Cervical screening, based around 'The smear test' has been around since the 80's and is not aimed at diagnosing cancer, but at detecting abnormal cells that may turn into cancer in the future. These cells can then be removed, and the screening program has been shown to reduce cases of cervical cancer by 75% in this country. Not all abnormal cells need removing; the younger the woman and the milder the changes, and the more likely they are to spontaneously regress with time. The reason for this is due to the natural history of the human papilloma virus (HPV), which we know to be the causative agent of cervical cancer.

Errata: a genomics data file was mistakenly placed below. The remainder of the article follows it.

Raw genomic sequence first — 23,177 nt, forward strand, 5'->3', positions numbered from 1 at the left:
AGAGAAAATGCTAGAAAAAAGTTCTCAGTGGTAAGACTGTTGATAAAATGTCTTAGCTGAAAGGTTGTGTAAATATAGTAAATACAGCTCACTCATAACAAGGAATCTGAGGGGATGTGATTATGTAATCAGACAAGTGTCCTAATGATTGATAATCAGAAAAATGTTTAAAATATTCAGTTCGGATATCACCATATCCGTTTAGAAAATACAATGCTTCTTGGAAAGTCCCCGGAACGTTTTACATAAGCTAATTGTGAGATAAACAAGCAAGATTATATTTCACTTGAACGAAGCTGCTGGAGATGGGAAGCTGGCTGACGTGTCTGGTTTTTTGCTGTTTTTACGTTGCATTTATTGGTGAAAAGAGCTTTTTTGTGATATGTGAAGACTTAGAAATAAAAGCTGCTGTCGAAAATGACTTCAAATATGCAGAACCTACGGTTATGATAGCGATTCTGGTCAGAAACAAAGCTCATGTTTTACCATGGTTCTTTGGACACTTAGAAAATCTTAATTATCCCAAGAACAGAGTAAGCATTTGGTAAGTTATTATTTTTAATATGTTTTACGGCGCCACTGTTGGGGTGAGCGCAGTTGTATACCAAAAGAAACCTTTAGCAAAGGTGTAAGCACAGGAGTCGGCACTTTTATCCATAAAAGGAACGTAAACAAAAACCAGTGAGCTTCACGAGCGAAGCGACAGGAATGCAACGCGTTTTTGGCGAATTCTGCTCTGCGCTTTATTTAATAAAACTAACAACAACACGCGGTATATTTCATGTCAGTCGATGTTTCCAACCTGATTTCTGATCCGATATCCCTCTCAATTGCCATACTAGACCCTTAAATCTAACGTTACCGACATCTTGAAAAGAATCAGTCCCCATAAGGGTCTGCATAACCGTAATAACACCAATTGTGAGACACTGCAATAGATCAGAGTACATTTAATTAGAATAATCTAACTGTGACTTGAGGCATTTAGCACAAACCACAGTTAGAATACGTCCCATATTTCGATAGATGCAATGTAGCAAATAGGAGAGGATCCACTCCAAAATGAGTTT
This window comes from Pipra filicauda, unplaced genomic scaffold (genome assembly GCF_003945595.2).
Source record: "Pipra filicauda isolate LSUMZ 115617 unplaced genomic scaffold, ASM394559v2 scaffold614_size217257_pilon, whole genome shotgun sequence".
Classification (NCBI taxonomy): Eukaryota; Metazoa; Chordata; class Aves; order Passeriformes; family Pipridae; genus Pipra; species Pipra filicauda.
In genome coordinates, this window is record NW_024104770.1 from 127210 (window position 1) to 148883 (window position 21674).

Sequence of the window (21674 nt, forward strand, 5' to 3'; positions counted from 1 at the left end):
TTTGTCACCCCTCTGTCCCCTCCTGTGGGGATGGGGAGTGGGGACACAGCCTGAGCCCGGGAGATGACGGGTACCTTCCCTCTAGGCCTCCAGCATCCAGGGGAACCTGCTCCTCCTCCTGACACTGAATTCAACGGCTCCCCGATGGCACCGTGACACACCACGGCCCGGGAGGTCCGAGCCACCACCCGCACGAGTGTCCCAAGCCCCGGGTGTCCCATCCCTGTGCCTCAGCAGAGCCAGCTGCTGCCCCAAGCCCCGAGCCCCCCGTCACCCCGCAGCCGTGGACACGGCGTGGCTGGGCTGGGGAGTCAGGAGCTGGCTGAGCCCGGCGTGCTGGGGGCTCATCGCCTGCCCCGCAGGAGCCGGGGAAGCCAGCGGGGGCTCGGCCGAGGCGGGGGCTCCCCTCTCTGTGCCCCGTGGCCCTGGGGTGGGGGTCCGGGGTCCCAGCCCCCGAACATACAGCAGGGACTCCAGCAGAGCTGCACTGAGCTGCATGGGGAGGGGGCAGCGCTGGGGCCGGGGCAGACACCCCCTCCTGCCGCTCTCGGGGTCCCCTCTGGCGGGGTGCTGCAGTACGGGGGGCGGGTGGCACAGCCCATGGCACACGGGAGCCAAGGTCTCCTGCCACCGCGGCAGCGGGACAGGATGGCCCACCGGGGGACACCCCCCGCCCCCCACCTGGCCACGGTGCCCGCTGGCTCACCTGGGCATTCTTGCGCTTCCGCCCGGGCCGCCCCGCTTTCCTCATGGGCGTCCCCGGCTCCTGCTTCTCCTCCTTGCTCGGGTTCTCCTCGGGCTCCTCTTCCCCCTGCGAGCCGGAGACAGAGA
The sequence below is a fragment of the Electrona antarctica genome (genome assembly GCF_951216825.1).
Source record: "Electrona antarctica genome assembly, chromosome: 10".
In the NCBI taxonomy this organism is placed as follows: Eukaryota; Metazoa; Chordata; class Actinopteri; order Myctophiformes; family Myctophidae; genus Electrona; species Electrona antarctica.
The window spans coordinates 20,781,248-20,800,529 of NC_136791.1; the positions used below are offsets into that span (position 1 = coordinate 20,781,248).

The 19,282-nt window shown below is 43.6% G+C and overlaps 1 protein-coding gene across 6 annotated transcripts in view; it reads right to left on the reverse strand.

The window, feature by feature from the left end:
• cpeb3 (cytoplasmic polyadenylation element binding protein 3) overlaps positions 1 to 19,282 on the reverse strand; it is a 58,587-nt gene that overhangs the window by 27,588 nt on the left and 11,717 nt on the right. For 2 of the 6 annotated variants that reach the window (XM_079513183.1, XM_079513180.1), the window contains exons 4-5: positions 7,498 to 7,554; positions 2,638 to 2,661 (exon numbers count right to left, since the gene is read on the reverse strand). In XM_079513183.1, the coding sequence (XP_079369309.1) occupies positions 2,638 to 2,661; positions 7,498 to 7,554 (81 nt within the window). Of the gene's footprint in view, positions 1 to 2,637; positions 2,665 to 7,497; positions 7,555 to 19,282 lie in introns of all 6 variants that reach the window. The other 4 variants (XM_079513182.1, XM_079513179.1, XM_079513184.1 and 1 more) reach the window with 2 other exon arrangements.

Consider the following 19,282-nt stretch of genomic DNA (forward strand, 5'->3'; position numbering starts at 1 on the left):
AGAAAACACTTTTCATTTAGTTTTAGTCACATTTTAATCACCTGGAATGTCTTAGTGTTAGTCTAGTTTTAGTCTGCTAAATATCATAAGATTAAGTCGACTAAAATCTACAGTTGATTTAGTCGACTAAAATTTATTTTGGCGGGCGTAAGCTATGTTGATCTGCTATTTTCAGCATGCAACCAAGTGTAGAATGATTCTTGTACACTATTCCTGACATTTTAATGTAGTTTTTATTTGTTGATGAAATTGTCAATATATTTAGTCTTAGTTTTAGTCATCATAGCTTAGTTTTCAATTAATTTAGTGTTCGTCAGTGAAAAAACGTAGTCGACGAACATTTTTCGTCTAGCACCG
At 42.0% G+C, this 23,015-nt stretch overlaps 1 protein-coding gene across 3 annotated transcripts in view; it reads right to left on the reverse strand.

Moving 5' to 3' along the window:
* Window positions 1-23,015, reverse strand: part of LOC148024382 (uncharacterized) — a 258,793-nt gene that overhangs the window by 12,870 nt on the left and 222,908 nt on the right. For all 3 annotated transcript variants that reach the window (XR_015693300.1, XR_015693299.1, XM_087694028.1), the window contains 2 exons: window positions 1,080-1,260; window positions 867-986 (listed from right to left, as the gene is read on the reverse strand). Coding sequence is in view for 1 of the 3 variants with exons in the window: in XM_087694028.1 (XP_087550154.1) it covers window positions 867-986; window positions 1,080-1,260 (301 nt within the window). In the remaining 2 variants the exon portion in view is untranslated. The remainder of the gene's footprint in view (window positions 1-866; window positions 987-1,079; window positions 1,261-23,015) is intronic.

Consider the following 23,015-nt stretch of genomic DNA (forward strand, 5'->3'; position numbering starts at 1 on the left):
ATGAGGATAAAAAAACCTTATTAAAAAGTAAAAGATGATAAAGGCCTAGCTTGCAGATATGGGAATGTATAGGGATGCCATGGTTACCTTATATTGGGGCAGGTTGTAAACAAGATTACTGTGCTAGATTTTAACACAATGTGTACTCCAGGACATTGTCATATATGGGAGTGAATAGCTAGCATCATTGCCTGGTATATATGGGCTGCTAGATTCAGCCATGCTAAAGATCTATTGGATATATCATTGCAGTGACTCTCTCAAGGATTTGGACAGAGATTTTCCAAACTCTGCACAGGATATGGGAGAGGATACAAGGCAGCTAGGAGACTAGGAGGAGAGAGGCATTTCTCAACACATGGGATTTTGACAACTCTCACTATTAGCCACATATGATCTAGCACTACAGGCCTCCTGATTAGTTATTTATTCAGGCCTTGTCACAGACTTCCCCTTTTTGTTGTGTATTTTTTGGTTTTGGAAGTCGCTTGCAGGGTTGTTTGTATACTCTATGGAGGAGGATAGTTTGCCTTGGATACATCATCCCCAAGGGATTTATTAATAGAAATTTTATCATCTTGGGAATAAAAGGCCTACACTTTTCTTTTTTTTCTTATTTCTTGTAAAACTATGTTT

When did smear tests become something optional? Something we'd try and squeeze in if we had time? Or do more women need to die from cervical cancer before we get the message? It beggars belief that smear tests - which can help spotlight at-risk women and help prevent cervical cancer - are seen as something that isn't absolutely necessary.
The research, commissioned by Jo's Cervical Cancer Trust, shows a third of those aged between 25 and 29 don't take up their 'invitations'. And the older group (60-64) waits an average of three years to get checked. Yet the procedure can prevent around 75 percent of cervical cancer cases by detecting abnormal pre-cancer cells, according to the NHS.